My partner and I spent this summer in the delightful Devon village of Colyton, it’s skyline dominated by the steeple of St. Andrews, the village church. A place where you can stroll along it’s winding lanes from one side of the village to the other in 10 minutes and the world heritage site of the Jurassic Coast was just 15 minutes away by a restored tram line (www.colyton.co.uk). For the the two previous years we’ve holidayed in the Derbyshire village of Hayfield (www.visitpeakdistrict.com/High-Peak-Hayfield) the site of the mass trespass in 1932 on Kinder Scout as well as the birth place of Captain Mainwaring himself – Actor Arthur Lowe.
What attracts us to these quintessentially English villages, is the way everything is so charming and petite, Pubs are quiet and homely and both villages give off a real feeling of community. Compared to the sprawling metropolis we inhabit for the other 350 days of the year, not to mention a love of all those quaint villages which are the setting for many British dramas and comedies. This brings us on to this months book, “Major Pettigrew’s Last Stand” by Helen Simonson (www.helensimonson.com).
Edgecombe St Mary – a sleepy village in the Sussex countryside. Quintessentially English, it’s upper middle class inhabitants pride themselves on their impeccable manners. When some of the lower-class residents harass the Pakistani couple who have taken over the local shop the “upper echelons of the village… compensated for the rudeness of the lower by developing a widely advertised respect for Mr and Mrs Ali. … ‘our dear Pakistani friends at the shop’”
Major Pettigrew, who has lived in Edgecombe St Mary since he was a boy, is no exception – “I was raised to believe in politeness above all”.
But the complacent, self-satisfied superiority of the upper echelons of Edgecombe St Mary is about to be challenged. And by none other than Major Pettigrew, one of their own!
Major Pettigrew is an archetypal product of the England that is Edgecombe St Mary. The values of decorum, respectability and conformity have shaped his life. A 68-year old widower, he lives in a house that he, as the eldest child, inherited from his parents. That this might rancour with his brother – or more especially his brother’s wife – doesn’t enter his mind. Primogeniture is, after all, what is. When the lord of the local manor starts surveying land adjoining Major Pettigrew’s house to build ‘exclusive’ new homes, the Major shuns his (female) neighbour’s approach of picketing and public protest in favour of a “stern letter to the planning officer” and “looked forward to the entire matter being resolved in an amicable manner between reasonable men”.
Typical of his type, Major Pettigrew is socially insecure. Maintaining one’s place in the social pecking order is paramount. He rankles if addressed as Mr rather than Major or, worse still, by his christian name, Ernest. (Thankfully only Americans, who are way down in the Edgecombe St Mary pecking order, have the effrontery to do this!). An invitation from the local Lord is a coveted prize to be – casually – mentioned to envious others. Membership of the local golf-club, the ‘sine qua non’ for social acceptability, is jealously guarded – as the Khans, who have donated handsomely to the annual ball find out. “We are quite oversubscribed in the medical profession”.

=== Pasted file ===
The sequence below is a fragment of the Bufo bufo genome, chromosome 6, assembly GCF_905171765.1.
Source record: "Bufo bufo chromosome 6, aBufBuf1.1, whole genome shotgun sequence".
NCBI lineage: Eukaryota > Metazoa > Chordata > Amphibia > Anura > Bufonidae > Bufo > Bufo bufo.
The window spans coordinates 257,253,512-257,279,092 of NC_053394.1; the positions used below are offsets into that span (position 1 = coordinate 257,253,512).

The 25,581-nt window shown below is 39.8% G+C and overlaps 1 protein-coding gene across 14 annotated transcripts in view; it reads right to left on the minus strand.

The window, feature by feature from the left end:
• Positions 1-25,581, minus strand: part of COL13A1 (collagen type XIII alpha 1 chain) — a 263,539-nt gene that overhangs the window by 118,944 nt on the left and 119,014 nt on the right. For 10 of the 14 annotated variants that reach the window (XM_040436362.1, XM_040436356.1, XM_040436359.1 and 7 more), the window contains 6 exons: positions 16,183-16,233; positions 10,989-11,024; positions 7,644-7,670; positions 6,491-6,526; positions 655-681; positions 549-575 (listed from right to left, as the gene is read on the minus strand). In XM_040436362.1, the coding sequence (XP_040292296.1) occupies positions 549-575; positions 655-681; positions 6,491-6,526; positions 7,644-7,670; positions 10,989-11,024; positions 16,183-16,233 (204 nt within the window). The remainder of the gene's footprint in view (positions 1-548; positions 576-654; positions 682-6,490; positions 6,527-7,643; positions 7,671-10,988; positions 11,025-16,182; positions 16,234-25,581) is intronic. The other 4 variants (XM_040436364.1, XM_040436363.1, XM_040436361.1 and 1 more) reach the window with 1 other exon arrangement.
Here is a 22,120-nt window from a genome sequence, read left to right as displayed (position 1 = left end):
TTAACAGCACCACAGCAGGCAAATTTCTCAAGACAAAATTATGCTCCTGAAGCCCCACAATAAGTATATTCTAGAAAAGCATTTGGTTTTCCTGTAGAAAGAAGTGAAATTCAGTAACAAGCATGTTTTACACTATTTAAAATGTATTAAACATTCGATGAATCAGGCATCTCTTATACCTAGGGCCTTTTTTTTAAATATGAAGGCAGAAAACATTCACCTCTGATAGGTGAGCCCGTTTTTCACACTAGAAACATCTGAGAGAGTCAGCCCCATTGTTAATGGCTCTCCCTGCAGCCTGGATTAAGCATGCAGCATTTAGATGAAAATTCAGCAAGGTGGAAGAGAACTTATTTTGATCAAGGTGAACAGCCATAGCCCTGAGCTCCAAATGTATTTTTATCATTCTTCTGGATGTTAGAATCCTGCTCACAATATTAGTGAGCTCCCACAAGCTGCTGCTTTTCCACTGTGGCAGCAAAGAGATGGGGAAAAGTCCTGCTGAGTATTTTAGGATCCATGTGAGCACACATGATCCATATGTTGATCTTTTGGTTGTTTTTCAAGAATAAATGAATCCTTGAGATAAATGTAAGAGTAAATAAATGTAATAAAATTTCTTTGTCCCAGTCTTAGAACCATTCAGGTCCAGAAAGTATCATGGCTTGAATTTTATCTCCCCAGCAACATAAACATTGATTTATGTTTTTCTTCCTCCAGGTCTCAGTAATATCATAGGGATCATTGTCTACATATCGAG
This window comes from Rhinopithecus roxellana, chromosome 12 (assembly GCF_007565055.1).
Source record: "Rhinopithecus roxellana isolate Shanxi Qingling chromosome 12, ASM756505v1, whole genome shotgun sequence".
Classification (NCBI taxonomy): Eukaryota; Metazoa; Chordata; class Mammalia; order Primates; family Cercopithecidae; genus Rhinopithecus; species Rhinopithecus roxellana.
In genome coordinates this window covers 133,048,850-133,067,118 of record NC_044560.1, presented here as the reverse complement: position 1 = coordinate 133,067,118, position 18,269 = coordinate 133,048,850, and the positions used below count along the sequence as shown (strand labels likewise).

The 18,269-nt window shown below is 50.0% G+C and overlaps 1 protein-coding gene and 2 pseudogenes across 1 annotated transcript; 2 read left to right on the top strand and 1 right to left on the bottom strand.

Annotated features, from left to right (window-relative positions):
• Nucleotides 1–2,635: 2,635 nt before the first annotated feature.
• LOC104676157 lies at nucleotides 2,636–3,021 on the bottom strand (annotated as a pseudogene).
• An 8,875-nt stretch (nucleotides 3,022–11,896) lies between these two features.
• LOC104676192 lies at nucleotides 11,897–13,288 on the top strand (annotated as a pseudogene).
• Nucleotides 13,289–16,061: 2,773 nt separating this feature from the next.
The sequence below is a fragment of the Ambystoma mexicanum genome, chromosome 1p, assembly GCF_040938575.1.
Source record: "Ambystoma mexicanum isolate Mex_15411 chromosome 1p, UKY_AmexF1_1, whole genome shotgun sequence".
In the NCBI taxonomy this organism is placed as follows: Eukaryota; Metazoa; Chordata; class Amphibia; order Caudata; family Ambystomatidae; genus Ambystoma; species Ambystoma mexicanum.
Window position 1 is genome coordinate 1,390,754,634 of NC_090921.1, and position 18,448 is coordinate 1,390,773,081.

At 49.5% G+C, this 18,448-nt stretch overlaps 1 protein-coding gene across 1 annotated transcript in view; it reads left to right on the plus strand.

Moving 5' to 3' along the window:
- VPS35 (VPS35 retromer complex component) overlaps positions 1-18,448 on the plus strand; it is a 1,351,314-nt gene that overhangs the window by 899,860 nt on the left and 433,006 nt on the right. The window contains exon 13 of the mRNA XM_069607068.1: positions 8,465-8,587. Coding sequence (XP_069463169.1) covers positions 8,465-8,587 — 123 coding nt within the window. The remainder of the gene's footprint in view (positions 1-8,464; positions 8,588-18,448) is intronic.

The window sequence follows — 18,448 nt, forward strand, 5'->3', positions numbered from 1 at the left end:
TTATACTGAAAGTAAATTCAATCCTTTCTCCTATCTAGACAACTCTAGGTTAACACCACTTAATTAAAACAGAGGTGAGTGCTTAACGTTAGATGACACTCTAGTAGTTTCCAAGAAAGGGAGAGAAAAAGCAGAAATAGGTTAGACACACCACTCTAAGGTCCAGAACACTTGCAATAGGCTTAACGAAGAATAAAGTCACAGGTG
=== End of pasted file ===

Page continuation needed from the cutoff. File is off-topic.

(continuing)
So what then does Major Pettrigrew do to disturb Edgecombe St Mary’s snobbish complacency? He falls in love. With Mrs Ali, the recently widowed Pakastini shopkeeper.
For this plot to be anything other than corny – and it is far from that – it has to be written by someone with a gimlet eye for the nuances of English village life and a fondness for the idiosyncratic mix that is the well-meaning English gentleman. Qualities that the author, Helen Simonson, appears to have in spades. Born and reared in England, she spent her teenage years in a village in East Sussex, so has first-hand knowledge of English village life. After college she moved to the US and has lived there since. It is this distance, both in time and in space, that provides the outsider’s perspective to the insider’s experience that characterises the book and brings it out of the realm of a corny, Woodhouse-style comic romp to a touching, insightful (and comic) human tale. Published by Bloomsbury (www.bloomsbury.com) in 2010 this is her first book, her second The Summer Before The War is due out in Spring of 2016.
Simonson’s insight is evident from the very first pages. The fateful crack in Major Pettigrew’s facade of social decorum occurs when, having just heard news of his brother’s death, he answers the door while wearing his deceased wife’s old floral housecoat (he was doing his weekly housework). On the doorstep is Mrs Ali, calling to collect newspaper money. The combination of shock over his brother’s death, mortification at being seen in the housecoat and embarrassment for not having the money ready overwhelms even the Major’s inbred ‘stiff upper lip’. He blurts out “My brother died”.
So begins a human interaction, unmediated by social niceties, that shatters the Major’s lifelong adherence to formulaic social norms. Acting outside the accepted behaviour of his group does not come easily to Major Pettigrew, however.
The novel describes his struggle to choose between a second chance at love with its inherent vulnerability, and the familiar, boring security of his habitual conformity. Thankfully, Simonson’s description of the Major’s struggle does not take the form of dreary introspection and soul searching (what self-respecting Englishman has time for such nonsense?), but is played out in a series of often hilarious and sometimes poignant events that reflect some of the cultural and racial tensions of a changing Britain.